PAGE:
I’ve embraced the second-half of my life. I’m now a “senior” who has the freedom to say what I believe with a higher degree of cultural tolerance than I had when I was younger. Or maybe it’s simply that I speak less, listen more, and no longer feel the need to reconcile contradictions. I’m again enchanted with life’s mysteries as I was as a child, and I defer the judgment of people, religions, beliefs, and behaviors to a Higher Power. I’m more focused on loving others and exposing the lies I tell myself than I am with the things that used to matter.
Looking back, my life has been a tale of two lives: Separate, but integrated. Perhaps it is with us all. For every deep happiness, there has been deep sorrow. For every great love, there has been great loss. Despite all the good that I have done, I have sinned and I have hurt others. I have been shown compassion, understanding, mercy, and forgiveness by some; I have been judged, ridiculed, discredited, and ostracized by others. I have won and I have lost. I have been respected and rewarded; I have been shamed and punished. I have been treated fairly; I have been treated unjustly. I have been treated gently and I have not. I have both known God and I have strayed from Him. I have been spiritually lost, and I have been spiritually found.
It would have been impossible for me to have the meaningful relationship I have with God now had I not borne the loss, sorrow, failures, emotional scars, and defeats I have known. With God’s grace, my pride had to be humbled. With God’s mercy, my ego had to “die” before my true self could be reborn. I had to lose hope in order to find it. I had to risk losing my faith in order to fight for it. I would not love others completely had I not learned to love myself as I am; had I not felt God’s unconditional love for me.
My greatest period of spiritual growth followed my greatest fall — my greatest failure and humiliation. In order to resurrect me from the spell of spiritual slumber, God had to shatter my pride, my ego, and my beliefs to the very core. As Mother Goose’s nursery rhyme so accurately predicted when I was a child:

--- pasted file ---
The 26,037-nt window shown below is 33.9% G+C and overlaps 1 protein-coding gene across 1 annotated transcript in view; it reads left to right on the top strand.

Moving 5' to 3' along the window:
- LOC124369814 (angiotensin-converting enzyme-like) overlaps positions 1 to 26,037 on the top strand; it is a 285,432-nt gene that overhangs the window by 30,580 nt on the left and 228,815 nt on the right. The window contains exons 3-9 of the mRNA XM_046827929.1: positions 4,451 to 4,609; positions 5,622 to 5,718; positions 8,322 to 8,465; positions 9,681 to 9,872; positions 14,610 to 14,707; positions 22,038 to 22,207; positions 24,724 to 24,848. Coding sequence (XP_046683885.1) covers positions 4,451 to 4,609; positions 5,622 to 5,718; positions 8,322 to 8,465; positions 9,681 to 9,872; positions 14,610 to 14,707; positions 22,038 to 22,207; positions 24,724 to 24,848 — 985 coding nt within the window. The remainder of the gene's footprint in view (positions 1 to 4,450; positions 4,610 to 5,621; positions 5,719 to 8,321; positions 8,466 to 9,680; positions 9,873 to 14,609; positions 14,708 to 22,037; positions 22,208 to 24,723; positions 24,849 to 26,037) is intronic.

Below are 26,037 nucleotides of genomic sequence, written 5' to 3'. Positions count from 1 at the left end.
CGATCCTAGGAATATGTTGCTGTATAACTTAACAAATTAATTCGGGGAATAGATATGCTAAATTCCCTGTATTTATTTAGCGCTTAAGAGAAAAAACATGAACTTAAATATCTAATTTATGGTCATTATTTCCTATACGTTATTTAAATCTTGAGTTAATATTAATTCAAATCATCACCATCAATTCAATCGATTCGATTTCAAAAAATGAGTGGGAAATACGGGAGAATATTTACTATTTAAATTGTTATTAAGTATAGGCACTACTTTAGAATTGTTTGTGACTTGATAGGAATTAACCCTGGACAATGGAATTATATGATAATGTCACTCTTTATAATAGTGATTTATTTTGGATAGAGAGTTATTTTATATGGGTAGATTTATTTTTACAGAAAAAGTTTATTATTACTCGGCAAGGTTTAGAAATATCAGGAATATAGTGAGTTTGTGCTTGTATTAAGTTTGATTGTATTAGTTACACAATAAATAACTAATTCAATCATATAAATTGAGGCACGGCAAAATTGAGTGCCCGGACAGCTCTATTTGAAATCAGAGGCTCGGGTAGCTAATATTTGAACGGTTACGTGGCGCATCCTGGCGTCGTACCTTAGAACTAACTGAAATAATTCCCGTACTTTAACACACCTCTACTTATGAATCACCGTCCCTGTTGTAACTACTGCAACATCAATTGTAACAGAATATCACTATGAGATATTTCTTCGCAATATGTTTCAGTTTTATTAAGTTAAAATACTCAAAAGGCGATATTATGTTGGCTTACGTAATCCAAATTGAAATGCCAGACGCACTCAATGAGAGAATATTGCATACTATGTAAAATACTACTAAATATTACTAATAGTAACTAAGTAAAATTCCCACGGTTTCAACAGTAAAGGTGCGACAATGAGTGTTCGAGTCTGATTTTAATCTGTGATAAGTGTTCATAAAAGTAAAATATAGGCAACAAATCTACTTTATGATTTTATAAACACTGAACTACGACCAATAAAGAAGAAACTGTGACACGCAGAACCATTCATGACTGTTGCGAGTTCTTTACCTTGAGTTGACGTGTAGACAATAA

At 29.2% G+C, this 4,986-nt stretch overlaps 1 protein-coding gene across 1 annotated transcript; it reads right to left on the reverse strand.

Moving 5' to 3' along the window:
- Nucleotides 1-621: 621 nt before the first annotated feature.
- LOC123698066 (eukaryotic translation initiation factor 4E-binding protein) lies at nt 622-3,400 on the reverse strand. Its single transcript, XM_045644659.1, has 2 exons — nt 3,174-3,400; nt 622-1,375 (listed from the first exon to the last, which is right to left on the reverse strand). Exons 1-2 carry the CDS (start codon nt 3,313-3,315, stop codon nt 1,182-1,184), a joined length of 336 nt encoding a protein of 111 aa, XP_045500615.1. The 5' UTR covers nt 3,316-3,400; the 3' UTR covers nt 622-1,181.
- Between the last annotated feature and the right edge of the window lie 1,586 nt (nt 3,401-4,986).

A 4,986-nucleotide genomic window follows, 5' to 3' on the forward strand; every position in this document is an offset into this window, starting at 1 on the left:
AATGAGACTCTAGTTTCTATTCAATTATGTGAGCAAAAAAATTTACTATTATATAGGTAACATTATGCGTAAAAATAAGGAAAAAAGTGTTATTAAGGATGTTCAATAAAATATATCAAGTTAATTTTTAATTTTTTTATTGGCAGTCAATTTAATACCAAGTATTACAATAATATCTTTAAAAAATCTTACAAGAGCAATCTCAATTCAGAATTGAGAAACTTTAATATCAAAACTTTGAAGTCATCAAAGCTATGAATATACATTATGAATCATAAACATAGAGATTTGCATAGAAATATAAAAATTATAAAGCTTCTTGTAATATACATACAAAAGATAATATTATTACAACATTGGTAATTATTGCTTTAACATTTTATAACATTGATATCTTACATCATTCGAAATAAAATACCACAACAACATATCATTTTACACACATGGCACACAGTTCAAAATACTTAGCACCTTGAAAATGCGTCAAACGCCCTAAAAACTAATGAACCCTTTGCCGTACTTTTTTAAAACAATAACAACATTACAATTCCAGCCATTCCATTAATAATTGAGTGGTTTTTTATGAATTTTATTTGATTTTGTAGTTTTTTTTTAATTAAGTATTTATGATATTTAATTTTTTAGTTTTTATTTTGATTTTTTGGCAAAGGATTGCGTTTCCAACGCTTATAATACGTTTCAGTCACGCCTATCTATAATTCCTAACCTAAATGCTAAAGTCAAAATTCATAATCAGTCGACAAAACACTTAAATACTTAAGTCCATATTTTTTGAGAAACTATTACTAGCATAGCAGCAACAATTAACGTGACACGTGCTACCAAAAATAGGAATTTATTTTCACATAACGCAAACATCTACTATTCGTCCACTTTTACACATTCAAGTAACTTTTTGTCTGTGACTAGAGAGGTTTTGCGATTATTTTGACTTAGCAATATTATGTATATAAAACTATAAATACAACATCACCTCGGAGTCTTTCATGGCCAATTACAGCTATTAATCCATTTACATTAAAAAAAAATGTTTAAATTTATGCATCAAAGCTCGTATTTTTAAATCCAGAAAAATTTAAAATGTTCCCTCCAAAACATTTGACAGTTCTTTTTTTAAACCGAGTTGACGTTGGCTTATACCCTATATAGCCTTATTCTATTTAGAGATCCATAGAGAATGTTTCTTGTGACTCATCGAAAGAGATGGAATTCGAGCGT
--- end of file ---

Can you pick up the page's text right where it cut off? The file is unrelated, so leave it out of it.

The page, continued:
“Humpty Dumpty sat on a wall.
Humpty Dumpty had a great fall;
All the king’s horses and all the king’s men,
Couldn’t put Humpty back together again.”
It is I who am Humpty Dumpty. At some point in our lives, I believe we all are.
The wall upon which I sat was built from bricks made of worldly values, social approval, and other material things. My fall was the act of love by a merciful God who created a great imbalance in my life — a great trial that destroyed my life as I knew it — in order to free me from the shell that was my comfort zone. The king’s men and the king’s horses are those worldly temptations and addictions I used to put my faith in, creating a shell that kept my relationship with God contained. They masquerade as the king and the king’s horses in the worldly kingdom, but they have no power to heal me or carry me spiritually. They have no authority or status in God’s Kingdom.
In hindsight, I’m glad I fell off the wall. It was terrifying, unexpected, and it hurt badly, but it was a fall into grace (although I didn’t recognize it at the time).
I believe that God allows hardships not to hurt us, but to help us. I believe that in a way, life happens for us — not to us. I believe challenges are essential to our spiritual growth. I believe no one escapes spiritual, emotional, or physical pain. It’s part of the human experience; everyone falls. The question is not whether we will fall, but when. Whether we get up again as somebody new who is spiritually stronger, whether we whether we spend the rest of our lives futilely trying to piece together the fragments of someone we once were, or whether we give up when that happens to us, is our choice to make. With God’s grace, we will have the faith in God to change and develop a more meaningful and rewarding relationship with Him.
With Christ’s help, we will not turn to worldly solutions to put us back together again.